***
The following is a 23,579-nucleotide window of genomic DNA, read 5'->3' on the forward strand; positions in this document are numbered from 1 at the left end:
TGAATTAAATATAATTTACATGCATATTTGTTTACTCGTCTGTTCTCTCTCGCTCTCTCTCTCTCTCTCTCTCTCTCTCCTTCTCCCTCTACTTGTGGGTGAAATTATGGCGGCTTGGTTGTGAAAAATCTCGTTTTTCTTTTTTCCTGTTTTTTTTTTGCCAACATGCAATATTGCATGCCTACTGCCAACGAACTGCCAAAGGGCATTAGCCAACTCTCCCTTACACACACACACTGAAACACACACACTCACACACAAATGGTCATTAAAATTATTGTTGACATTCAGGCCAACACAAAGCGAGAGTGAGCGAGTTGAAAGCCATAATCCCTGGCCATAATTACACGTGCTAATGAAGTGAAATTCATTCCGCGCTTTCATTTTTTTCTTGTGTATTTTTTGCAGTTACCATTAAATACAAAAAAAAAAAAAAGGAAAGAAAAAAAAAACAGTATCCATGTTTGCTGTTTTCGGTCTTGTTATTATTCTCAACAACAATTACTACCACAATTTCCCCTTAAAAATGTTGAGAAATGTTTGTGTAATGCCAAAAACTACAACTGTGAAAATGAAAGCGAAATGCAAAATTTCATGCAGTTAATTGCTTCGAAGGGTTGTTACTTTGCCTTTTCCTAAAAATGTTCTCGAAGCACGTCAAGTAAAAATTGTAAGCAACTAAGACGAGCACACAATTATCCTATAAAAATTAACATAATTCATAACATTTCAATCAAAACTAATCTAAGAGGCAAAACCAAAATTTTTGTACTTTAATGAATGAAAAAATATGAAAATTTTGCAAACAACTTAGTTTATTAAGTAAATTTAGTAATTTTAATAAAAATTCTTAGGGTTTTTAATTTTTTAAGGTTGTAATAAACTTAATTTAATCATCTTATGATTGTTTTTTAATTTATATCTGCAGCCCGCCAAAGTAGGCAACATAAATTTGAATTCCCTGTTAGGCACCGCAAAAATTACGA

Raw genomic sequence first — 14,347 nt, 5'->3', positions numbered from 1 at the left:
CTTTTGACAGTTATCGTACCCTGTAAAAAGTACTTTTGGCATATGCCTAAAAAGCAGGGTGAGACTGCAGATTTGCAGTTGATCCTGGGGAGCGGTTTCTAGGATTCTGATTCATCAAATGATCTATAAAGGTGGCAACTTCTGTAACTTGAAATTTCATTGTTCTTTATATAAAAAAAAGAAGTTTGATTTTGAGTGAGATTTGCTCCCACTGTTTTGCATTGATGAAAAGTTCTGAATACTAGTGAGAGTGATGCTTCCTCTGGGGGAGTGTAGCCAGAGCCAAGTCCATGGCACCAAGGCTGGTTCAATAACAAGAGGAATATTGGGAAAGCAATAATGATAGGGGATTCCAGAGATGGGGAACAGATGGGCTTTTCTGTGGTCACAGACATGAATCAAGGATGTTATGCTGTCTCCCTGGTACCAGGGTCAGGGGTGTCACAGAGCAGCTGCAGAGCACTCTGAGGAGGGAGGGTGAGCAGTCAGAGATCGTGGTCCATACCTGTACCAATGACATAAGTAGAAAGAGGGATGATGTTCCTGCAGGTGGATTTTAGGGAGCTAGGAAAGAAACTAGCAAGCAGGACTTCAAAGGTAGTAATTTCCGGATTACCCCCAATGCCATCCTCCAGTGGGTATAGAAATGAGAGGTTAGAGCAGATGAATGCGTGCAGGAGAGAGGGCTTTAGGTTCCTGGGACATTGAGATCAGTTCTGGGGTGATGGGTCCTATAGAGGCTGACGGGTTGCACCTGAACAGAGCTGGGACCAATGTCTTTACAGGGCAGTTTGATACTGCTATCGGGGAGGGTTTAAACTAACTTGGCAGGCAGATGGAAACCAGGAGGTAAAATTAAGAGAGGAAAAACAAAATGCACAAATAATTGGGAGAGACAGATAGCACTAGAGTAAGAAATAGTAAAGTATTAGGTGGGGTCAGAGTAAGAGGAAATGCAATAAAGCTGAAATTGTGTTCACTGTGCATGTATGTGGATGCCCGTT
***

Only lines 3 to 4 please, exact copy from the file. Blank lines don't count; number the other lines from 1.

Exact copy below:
Raw genomic sequence first — 14,347 nt, 5'->3', positions numbered from 1 at the left:
CTTTTGACAGTTATCGTACCCTGTAAAAAGTACTTTTGGCATATGCCTAAAAAGCAGGGTGAGACTGCAGATTTGCAGTTGATCCTGGGGAGCGGTTTCTAGGATTCTGATTCATCAAATGATCTATAAAGGTGGCAACTTCTGTAACTTGAAATTTCATTGTTCTTTATATAAAAAAAAGAAGTTTGATTTTGAGTGAGATTTGCTCCCACTGTTTTGCATTGATGAAAAGTTCTGAATACTAGTGAGAGTGATGCTTCCTCTGGGGGAGTGTAGCCAGAGCCAAGTCCATGGCACCAAGGCTGGTTCAATAACAAGAGGAATATTGGGAAAGCAATAATGATAGGGGATTCCAGAGATGGGGAACAGATGGGCTTTTCTGTGGTCACAGACATGAATCAAGGATGTTATGCTGTCTCCCTGGTACCAGGGTCAGGGGTGTCACAGAGCAGCTGCAGAGCACTCTGAGGAGGGAGGGTGAGCAGTCAGAGATCGTGGTCCATACCTGTACCAATGACATAAGTAGAAAGAGGGATGATGTTCCTGCAGGTGGATTTTAGGGAGCTAGGAAAGAAACTAGCAAGCAGGACTTCAAAGGTAGTAATTTCCGGATTACCCCCAATGCCATCCTCCAGTGGGTATAGAAATGAGAGGTTAGAGCAGATGAATGCGTGCAGGAGAGAGGGCTTTAGGTTCCTGGGACATTGAGATCAGTTCTGGGGTGATGGGTCCTATAGAGGCTGACGGGTTGCACCTGAACAGAGCTGGGACCAATGTCTTTACAGGGCAGTTTGATACTGCTATCGGGGAGGGTTTAAACTAACTTGGCAGGCAGATGGAAACCAGGAGGTAAAATTAAGAGAGGAAAAACAAAATGCACAAATAATTGGGAGAGACAGATAGCACTAGAGTAAGAAATAGTAAAGTATTAGGTGGGGTCAGAGTAAGAGGAAATGCAATAAAGCTGAAATTGTGTTCACTGTGCATGTATGTGGATGCCCGTT